When sponsors attend the check presentations, they see first-hand what their contributions support. This is a key point because many times sponsors do not get to FEEL the love and accomplishments that their money makes possible. Sponsors need the emotional connection to the event and its named charities to keep coming back year after year!
The 2012 year was also a success for Marc as Sponsorship Chair, and he continues to serve on the sponsorship committee for the 2013 festival. He’s still making improvements because this year the festival has already raised $20,000 more than the previous year in sponsorships, with three more months to go before the event.
They wouldn’t let him go, and he doesn’t mind. He believes in the process he helped define and understands that if their organization keeps building upon what works and not wasting time on what doesn’t work, they can pass these guidelines on and continue to have a successful festival. This is one adventure he’ll have year after year!
Sarah, Thank you for the kind comment! Such a great opportunity we have to give back as an office and as individuals in our various organizations.
Thanks for the great post Michael. A fundraiser is never THE main thing, it's what comes before and what comes after that will determine whether the event will create momentum or if it was just a flash-in-the pan thing.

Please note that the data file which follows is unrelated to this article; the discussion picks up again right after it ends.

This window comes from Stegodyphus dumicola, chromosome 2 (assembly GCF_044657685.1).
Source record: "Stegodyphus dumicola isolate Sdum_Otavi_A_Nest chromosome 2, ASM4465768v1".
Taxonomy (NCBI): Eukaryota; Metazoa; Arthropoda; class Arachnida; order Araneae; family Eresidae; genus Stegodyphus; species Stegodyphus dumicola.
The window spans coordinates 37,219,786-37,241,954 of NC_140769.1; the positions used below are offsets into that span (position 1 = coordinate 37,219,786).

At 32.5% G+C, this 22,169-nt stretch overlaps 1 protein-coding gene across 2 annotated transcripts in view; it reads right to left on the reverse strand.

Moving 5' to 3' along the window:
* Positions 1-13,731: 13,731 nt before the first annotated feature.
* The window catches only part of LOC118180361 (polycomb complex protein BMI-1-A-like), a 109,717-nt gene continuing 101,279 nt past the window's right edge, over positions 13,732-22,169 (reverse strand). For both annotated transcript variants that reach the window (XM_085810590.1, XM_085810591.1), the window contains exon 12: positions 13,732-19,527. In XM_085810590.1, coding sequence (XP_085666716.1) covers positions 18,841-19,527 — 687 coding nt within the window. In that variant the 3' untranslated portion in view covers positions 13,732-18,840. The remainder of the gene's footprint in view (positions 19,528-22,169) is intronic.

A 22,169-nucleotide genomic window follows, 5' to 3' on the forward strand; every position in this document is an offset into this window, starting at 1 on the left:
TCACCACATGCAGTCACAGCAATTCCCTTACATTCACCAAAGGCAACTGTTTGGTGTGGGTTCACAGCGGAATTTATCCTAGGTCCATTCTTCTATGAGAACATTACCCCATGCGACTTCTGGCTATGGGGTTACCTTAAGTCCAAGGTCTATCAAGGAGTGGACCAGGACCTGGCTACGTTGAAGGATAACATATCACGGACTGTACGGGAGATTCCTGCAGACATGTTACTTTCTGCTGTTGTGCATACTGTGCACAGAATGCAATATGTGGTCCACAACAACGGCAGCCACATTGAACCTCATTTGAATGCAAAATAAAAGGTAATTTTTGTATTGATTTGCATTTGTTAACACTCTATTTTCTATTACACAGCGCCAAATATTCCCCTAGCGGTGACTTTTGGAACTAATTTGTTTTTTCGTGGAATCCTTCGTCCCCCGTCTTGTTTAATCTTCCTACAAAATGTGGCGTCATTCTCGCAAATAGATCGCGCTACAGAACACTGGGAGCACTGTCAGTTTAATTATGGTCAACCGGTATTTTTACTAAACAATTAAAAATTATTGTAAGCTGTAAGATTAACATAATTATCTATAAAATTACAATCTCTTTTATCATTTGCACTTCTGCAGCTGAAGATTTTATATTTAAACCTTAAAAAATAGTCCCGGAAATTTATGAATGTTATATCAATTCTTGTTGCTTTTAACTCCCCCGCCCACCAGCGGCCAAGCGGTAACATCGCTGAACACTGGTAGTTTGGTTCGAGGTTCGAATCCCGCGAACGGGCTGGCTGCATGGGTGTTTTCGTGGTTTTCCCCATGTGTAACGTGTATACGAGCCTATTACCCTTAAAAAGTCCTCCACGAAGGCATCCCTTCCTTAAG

I'm soo very proud of you and all your staff. You guys are a great example of how few can change the lives of many. If only more companies gave their time and effort to help others like you guys do. Keep up the great work. It never goes unappreciated. I'm proud of all of you and a big shout out to Marc way to go.
Denise, thank you for your comment! I've also noticed that sometimes there can be a member or volunteer who would be great in a certain committee but they don't speak up or ask to join. We have to reach out and ask for change if we want new results!
Loved this post. Creating a committee of diverse individuals from a variety of backgrounds hit home with me. So often, we gravitate toward the same homogenous groups to get things done, which produce the same results! Thanks for some great reminders as well as new input, Michael!